Fannie and Freddie Ought To Be Wound Down

Will 30-year fixed-rate mortgages disappear if the federal government doesn’t guarantee them via Fannie Mae and Freddie Mac? Dean Baker cries foul:

This can easily be shown not to be true by the market in jumbo mortgages. These are mortgages that are too large in value to be insured by the GSAs. A large share of these mortgages are 30-year fixed rate mortgages. Also, while it is less common today, prior to the housing bubble banks did hold a substantial share of their mortgages, typically around 10-20 percent. Since the government was not guaranteeing these mortgages, the banks must have felt the guarantee was unnecessary to get them to issue 30-year fixed rate mortgages.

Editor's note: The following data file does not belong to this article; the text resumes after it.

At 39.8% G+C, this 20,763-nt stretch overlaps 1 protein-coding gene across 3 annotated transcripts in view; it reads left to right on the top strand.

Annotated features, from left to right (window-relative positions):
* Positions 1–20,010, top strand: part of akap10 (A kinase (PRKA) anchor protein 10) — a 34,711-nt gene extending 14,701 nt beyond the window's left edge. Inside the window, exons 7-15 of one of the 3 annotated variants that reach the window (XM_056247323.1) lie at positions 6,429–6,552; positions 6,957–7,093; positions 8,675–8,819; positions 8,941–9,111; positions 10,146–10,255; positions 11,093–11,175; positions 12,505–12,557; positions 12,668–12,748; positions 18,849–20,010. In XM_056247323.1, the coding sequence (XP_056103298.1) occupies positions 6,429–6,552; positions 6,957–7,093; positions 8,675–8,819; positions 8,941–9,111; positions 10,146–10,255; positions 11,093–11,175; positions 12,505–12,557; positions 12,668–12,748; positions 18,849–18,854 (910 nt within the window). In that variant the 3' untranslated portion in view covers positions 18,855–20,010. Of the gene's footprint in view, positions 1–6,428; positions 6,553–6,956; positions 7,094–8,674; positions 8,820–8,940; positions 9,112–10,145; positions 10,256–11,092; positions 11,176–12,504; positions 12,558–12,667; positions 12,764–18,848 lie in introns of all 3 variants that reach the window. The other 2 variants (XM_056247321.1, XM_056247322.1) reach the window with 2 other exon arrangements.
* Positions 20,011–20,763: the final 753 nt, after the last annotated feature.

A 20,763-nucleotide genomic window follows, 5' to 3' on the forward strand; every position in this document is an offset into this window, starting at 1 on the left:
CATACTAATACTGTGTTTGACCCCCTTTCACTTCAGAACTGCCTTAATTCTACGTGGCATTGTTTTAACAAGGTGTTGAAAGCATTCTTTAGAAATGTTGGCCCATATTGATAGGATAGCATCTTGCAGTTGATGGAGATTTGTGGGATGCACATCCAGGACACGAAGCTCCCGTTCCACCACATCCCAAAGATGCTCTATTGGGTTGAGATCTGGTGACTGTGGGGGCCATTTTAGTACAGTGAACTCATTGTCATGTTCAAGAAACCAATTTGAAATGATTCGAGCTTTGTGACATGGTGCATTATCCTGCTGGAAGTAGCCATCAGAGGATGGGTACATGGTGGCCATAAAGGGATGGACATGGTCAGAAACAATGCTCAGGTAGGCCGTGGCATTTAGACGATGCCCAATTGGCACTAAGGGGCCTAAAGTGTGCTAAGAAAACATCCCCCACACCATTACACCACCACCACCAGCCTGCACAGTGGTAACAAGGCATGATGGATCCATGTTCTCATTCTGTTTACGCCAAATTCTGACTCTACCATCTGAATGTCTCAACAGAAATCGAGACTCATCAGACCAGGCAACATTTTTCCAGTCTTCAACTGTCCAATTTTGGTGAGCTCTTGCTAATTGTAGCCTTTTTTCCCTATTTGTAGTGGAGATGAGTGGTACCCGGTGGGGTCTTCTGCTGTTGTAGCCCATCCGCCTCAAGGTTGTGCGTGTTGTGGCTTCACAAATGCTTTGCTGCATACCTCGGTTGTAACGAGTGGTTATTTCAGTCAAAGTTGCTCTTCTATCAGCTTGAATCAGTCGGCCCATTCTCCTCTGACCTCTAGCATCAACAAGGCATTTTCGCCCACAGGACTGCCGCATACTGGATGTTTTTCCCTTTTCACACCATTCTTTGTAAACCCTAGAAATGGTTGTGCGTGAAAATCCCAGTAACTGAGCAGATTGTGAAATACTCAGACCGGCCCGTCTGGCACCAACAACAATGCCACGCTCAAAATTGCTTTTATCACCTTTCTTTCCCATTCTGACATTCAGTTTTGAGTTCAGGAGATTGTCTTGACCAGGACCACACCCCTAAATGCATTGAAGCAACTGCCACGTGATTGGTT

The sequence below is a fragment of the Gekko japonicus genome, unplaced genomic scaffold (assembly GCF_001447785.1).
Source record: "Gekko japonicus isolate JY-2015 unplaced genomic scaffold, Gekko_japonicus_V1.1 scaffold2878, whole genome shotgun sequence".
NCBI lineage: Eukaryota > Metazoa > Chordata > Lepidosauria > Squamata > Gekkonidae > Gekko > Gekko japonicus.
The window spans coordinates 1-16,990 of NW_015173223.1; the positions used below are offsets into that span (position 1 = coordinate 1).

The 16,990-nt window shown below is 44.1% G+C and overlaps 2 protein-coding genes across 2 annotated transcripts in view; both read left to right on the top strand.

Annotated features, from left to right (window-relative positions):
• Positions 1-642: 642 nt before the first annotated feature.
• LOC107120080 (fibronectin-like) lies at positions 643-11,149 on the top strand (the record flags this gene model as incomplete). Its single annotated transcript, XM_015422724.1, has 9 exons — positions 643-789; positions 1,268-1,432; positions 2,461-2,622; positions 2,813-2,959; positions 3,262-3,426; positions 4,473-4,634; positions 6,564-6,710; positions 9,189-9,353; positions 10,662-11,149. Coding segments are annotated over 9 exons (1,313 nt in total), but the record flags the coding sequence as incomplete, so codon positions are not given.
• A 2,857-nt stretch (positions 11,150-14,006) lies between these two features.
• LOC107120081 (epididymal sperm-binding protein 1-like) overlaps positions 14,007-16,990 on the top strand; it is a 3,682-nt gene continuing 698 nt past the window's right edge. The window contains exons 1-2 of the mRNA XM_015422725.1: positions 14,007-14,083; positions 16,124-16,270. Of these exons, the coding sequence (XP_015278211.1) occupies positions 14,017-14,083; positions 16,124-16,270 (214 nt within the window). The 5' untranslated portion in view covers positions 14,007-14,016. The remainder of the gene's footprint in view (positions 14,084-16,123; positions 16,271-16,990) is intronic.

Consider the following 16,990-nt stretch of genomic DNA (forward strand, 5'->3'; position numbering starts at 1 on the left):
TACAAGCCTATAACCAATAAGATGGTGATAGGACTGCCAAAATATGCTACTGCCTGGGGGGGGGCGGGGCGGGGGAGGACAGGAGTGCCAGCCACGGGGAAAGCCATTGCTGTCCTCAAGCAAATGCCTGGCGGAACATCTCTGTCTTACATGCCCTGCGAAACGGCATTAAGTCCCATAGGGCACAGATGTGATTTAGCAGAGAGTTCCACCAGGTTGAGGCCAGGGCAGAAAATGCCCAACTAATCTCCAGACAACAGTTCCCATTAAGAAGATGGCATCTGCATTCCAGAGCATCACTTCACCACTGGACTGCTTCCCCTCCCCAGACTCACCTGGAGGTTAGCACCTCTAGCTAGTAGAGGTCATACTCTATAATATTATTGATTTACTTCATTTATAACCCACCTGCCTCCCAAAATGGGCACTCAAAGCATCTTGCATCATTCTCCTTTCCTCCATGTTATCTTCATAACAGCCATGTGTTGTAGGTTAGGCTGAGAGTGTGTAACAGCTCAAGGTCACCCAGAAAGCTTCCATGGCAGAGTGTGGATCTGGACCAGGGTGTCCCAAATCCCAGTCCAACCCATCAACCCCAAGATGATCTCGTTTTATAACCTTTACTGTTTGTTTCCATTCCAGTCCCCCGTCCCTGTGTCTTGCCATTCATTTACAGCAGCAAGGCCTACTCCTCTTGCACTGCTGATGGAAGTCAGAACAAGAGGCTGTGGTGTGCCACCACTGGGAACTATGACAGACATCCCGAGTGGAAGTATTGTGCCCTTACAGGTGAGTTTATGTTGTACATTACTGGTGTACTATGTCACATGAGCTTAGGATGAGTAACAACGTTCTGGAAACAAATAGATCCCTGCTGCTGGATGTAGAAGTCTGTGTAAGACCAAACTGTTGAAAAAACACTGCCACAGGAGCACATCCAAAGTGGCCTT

I’d add that most other countries don’t have agencies like Fannie and Freddie, but manage to have robust mortgage markets anyway. (Sometimes a bit too robust.) It’s true, I think, that the traditional 30-year fixed is a bit of a historical artifact in the U.S. that isn’t common elsewhere, but so what? There’s no reason to stay hooked on the 30-year fixed just because it’s been around for a long time. We should be concerned with proper regulation of the mortgage market—down payment requirements, income requirements, interest rate limitations, etc.—not with saving a particular kind of mortgage. Variable-rate mortgages work fine throughout the world with proper regulation but without GSAs like Fannie and Freddie, and they can work fine here.

Fannie and Freddie need to be wound down gradually. There’s no need for a big bang. But they’re relics of an earlier age and we should be willing to get rid of them.